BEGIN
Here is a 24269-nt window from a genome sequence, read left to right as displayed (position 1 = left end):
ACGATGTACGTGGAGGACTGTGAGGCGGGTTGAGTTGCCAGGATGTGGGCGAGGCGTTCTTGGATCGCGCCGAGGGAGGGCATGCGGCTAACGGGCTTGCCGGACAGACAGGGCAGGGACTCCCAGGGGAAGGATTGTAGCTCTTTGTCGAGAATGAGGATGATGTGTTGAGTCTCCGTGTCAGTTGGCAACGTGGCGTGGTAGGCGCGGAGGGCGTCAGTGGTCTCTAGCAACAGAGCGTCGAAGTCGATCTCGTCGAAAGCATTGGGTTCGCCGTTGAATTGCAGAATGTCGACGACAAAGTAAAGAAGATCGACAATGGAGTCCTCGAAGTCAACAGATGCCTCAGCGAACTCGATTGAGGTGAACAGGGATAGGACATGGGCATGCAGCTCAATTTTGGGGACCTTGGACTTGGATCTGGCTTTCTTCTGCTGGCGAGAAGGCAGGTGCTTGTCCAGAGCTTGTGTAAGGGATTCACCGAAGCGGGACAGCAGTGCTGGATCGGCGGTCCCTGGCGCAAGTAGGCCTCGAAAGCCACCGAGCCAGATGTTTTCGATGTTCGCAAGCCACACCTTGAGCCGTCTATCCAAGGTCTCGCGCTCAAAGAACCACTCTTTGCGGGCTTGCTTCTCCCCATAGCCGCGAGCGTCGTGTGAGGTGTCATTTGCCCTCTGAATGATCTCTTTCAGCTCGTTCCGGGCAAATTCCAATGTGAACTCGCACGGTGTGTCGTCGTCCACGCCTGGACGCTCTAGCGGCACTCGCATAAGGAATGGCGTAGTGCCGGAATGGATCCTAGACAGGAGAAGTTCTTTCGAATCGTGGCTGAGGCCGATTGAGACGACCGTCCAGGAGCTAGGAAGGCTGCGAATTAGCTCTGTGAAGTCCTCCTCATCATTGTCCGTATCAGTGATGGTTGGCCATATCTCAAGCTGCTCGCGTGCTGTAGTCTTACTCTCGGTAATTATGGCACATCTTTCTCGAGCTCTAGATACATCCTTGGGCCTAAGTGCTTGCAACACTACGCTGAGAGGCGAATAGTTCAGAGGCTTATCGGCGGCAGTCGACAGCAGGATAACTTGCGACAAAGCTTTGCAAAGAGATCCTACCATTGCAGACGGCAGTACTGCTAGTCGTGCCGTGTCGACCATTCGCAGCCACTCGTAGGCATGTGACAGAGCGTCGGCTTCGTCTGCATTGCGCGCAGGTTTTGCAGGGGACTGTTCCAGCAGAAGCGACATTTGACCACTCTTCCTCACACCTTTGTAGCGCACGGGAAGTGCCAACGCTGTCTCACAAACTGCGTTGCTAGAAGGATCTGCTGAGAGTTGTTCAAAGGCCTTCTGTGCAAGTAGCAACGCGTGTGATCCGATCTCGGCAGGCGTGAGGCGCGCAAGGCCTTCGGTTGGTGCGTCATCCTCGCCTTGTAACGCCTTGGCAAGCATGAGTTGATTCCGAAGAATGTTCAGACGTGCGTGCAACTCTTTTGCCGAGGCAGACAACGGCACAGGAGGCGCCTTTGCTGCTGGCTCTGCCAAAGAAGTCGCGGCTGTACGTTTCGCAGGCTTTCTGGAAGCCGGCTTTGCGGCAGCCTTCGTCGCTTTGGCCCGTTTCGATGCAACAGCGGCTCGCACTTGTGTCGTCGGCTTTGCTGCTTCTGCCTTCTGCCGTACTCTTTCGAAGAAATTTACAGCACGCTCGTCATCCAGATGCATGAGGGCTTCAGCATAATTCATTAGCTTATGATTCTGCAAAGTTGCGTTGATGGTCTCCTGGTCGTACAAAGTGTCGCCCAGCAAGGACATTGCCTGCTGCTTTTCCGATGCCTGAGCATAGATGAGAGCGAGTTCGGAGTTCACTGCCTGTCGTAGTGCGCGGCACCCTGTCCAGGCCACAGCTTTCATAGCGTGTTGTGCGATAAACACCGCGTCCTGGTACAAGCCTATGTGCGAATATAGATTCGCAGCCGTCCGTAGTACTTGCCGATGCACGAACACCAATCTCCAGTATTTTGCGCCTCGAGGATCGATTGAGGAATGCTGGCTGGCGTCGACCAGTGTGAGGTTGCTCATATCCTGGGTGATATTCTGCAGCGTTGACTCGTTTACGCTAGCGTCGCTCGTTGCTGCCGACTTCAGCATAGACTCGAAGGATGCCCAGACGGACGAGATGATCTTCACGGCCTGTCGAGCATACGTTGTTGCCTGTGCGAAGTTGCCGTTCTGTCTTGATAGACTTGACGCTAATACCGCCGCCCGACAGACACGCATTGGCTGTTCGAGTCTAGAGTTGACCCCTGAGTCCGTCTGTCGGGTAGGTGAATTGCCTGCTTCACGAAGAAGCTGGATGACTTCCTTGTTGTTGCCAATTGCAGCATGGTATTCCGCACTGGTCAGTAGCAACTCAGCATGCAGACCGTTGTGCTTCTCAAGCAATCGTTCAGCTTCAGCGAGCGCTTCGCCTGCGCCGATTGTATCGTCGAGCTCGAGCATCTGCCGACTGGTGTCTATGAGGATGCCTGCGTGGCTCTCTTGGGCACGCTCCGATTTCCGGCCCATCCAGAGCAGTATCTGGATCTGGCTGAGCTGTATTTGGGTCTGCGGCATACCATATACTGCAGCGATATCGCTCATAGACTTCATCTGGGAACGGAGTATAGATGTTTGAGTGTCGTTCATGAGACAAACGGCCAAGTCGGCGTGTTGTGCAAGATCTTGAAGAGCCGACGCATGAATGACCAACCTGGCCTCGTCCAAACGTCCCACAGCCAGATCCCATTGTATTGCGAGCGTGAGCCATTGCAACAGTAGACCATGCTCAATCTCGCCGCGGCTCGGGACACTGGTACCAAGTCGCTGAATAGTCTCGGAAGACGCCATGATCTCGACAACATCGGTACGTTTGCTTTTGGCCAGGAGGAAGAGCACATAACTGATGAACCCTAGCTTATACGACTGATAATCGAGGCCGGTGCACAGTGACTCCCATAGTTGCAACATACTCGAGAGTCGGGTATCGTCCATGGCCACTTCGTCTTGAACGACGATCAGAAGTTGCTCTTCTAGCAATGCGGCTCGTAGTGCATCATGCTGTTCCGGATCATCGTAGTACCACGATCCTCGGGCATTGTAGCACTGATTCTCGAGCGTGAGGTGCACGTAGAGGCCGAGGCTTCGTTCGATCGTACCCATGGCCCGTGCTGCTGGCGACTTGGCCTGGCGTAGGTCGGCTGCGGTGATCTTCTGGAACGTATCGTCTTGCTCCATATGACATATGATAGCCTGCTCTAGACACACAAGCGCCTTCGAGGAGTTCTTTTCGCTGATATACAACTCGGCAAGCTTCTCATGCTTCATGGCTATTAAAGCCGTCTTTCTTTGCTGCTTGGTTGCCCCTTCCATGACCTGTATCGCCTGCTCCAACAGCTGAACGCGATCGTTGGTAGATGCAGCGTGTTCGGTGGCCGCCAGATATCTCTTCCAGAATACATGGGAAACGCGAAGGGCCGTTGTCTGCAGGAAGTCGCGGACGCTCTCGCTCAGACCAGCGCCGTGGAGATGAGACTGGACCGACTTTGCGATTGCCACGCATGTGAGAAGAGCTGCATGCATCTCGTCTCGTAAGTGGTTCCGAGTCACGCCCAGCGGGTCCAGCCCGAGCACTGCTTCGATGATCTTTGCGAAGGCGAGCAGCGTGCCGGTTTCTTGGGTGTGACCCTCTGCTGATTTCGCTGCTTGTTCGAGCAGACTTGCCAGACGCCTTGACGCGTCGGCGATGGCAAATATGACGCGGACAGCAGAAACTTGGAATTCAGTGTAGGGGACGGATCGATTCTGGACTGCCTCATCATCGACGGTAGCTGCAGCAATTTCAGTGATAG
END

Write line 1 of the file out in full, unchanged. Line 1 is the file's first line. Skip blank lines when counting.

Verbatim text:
Here is a 24269-nt window from a genome sequence, read left to right as displayed (position 1 = left end):